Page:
Content Vs Substance

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Mario Giancini
Mario Giancini
Read Time: 2min

I was listening to a podcast today were James Altucher (on The James Altucher Show) was interviewing Maria Popova (Brain Pickings). A major point that stuck out for me was how they discussed content vs substance. It struck a chord with me because I've been trying to put into terms what I want to create: things of substance.

"Content" has become such an overused internet marketing, native advertising, insert-buzzword-here term that essentially is a tactic-based way to grab your attention. You see this everyday in listicles on Buzzfeed or in your endless Facebook feed where everyone posts Buzzfeed lists. Listicles work so well because they succinctly curate ideas or themes that people can relate to. Top lists headlines attract our curiosity to things like "Top 5 Things All College Dropouts Have In Common" (I'm sure thats an article somewhere) because instinctually we want to check if what we think of is on that list. People want to relate to each other. So the majority of content feeds this curiosity, it meets the desire to consume more information, and commonly distracts from one's currently boring circumstances (escape is a big one). An unending rabbit hole time-suck is at your fingertips.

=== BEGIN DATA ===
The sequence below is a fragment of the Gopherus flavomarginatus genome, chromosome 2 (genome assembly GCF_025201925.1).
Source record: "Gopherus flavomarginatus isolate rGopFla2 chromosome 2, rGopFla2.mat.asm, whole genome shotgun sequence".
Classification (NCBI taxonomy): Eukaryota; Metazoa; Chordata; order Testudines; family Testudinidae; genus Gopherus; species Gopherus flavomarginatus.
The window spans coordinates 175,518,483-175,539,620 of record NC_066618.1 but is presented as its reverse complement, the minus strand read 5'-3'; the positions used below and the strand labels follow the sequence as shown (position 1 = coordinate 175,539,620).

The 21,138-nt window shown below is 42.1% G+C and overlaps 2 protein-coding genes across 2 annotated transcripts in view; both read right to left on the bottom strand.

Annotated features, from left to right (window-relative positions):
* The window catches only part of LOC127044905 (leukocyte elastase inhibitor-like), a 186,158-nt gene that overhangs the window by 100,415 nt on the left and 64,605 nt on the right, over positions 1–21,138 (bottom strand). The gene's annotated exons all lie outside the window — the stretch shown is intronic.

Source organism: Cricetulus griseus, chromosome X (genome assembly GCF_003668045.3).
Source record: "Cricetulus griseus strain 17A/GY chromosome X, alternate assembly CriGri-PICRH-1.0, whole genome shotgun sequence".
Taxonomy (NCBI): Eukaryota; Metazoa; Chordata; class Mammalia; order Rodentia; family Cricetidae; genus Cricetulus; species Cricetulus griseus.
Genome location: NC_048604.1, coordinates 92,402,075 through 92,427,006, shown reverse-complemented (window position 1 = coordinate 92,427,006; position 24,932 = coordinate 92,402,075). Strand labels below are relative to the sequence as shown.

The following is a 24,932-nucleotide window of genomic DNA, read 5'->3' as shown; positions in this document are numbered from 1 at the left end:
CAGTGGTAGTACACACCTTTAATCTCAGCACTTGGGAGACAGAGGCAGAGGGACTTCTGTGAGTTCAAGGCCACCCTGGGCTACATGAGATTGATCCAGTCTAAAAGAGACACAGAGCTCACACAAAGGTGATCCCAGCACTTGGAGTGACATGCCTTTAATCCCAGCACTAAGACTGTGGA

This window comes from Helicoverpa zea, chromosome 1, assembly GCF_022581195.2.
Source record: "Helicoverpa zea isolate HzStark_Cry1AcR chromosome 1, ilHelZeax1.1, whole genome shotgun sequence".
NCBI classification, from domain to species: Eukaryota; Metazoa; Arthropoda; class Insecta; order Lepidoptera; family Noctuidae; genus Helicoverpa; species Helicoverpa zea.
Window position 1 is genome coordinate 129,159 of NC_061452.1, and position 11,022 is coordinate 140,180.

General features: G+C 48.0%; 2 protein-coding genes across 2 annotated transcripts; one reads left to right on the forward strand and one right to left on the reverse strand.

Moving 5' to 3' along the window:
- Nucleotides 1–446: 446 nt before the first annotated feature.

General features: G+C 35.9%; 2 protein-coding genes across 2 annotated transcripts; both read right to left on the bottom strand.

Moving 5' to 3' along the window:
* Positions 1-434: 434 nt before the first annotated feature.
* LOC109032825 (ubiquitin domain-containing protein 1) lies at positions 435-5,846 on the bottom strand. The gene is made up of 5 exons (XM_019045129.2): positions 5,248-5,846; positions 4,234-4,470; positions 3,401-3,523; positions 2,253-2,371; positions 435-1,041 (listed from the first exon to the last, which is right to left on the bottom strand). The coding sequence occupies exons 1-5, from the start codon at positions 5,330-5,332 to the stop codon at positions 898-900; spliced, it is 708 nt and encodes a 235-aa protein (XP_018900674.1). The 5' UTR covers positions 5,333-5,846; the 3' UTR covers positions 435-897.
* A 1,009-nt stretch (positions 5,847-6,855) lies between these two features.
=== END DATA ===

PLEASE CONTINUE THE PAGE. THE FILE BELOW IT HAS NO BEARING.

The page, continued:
Content is king as they say.

Then there's substance. Substance, or substantive writing and production, is media based more on helping others, or helping yourself and thereby potentially helping others in similar circumstances. It usually requires much more vulnerability. Creations of substance can be derived from personal struggles and stories. We love stories. Stories can time travel and live longer than us, longer than our bloodlines. Great stories have substance.

Creating something of substance provides you with such a unique ability to connect with others in a way that sharpens them and lasts beyond the moment. It lingers longer in your mind. Substance can be timeless. I hope to create more things of substance.

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